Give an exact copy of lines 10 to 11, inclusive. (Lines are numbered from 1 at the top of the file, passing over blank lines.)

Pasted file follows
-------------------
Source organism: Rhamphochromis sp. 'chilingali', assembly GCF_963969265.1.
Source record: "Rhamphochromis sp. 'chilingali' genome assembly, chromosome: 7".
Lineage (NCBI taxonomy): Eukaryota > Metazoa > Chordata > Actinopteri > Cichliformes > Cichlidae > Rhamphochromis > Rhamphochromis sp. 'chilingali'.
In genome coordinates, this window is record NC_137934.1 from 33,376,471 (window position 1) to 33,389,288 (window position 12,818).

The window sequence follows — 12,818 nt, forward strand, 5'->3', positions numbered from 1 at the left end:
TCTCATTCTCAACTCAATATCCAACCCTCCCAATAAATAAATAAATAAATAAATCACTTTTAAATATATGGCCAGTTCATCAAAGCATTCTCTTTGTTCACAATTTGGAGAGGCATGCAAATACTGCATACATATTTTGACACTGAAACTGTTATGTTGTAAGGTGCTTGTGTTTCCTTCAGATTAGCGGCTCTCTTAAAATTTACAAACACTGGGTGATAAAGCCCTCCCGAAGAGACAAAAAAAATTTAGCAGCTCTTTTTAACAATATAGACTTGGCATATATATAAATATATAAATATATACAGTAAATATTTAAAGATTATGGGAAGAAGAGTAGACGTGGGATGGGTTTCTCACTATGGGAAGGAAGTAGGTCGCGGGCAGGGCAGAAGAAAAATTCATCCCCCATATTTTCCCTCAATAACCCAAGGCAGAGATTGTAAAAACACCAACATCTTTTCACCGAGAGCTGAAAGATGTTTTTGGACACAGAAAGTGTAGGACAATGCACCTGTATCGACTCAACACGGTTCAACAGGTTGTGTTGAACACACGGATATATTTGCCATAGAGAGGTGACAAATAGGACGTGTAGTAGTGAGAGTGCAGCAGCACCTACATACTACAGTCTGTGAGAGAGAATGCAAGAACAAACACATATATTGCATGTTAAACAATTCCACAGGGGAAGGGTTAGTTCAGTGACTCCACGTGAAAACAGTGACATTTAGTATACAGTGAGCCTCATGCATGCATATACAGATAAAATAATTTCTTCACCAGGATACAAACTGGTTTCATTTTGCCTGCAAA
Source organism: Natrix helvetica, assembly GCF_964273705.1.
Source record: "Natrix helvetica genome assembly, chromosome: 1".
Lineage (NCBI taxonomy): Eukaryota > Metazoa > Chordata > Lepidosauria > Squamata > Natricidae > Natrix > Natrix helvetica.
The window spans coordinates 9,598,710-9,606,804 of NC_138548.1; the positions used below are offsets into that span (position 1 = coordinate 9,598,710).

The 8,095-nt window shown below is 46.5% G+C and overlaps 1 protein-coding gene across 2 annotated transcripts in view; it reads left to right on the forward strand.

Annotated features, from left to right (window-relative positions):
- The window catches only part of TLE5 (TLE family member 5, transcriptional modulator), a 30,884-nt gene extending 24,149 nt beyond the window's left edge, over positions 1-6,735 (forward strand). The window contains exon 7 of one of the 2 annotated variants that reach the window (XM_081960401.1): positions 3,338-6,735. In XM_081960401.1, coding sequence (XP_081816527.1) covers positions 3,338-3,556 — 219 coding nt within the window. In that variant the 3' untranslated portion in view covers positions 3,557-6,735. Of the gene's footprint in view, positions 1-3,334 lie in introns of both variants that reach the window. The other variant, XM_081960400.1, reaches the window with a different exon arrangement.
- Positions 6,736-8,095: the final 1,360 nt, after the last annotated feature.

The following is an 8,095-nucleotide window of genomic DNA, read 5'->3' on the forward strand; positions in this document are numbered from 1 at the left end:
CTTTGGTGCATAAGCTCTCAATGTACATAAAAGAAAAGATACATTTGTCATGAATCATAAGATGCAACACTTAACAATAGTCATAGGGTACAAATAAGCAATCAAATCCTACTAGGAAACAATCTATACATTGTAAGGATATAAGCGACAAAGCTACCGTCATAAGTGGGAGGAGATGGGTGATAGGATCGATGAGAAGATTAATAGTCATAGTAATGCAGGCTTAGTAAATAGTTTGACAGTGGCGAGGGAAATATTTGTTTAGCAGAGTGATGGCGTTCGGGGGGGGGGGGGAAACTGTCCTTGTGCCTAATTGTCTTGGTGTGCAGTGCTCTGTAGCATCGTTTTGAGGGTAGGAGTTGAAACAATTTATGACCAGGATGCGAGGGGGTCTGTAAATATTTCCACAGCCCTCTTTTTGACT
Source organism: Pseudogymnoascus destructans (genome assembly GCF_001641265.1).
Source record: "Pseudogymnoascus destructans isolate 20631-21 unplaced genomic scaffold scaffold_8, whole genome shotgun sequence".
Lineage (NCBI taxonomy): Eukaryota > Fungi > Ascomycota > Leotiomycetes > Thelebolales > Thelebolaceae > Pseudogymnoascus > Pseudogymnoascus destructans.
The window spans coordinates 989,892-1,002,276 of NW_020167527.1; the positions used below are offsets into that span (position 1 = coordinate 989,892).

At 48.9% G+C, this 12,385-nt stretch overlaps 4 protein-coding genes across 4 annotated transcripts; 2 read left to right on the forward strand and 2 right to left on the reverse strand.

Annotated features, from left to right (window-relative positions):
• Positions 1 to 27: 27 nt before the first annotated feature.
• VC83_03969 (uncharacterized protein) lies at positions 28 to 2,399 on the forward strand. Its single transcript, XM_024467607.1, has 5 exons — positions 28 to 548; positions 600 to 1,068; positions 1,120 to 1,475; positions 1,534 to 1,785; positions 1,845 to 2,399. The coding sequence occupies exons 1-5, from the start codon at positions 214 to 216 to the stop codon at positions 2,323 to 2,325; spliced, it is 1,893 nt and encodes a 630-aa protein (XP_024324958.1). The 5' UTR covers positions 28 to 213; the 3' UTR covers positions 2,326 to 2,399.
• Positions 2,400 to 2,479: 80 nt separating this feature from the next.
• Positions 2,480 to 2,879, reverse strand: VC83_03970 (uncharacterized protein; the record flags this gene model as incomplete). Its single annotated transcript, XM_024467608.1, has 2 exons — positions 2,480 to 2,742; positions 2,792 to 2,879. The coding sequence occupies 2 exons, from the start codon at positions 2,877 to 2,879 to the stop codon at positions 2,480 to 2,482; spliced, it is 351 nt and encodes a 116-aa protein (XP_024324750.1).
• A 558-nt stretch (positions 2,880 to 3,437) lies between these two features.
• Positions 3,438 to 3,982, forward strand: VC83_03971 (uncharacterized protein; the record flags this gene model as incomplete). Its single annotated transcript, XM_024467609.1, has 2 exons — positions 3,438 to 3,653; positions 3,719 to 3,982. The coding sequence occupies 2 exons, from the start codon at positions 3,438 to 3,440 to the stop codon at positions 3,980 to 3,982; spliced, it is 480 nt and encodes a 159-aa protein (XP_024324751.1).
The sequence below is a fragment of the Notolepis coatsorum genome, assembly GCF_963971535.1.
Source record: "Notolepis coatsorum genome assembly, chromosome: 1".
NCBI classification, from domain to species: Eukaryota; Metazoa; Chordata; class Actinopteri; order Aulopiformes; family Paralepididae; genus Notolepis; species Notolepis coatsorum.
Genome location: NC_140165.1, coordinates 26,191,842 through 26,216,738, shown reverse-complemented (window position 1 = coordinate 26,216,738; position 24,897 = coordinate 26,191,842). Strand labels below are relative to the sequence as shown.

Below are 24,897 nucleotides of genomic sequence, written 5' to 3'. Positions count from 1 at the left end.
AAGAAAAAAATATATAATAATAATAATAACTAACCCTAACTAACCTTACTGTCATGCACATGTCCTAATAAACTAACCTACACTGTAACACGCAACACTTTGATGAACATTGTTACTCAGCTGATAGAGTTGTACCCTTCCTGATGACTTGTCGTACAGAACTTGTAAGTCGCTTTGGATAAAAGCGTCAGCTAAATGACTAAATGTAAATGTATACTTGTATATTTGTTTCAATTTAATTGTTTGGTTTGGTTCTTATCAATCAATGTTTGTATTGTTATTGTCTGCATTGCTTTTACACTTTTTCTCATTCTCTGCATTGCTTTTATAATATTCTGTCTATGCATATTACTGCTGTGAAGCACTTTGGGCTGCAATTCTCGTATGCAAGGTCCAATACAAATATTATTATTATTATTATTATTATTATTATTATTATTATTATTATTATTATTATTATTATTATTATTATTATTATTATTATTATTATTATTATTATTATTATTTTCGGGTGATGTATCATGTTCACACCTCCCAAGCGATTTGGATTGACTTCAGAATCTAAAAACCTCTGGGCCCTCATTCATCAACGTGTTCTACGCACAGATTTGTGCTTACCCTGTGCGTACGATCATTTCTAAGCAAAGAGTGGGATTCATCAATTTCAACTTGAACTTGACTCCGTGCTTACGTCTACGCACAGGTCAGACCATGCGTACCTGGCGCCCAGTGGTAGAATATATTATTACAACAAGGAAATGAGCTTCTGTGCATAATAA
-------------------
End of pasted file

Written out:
The window spans coordinates 9,598,710-9,606,804 of NC_138548.1; the positions used below are offsets into that span (position 1 = coordinate 9,598,710).

The 8,095-nt window shown below is 46.5% G+C and overlaps 1 protein-coding gene across 2 annotated transcripts in view; it reads left to right on the forward strand.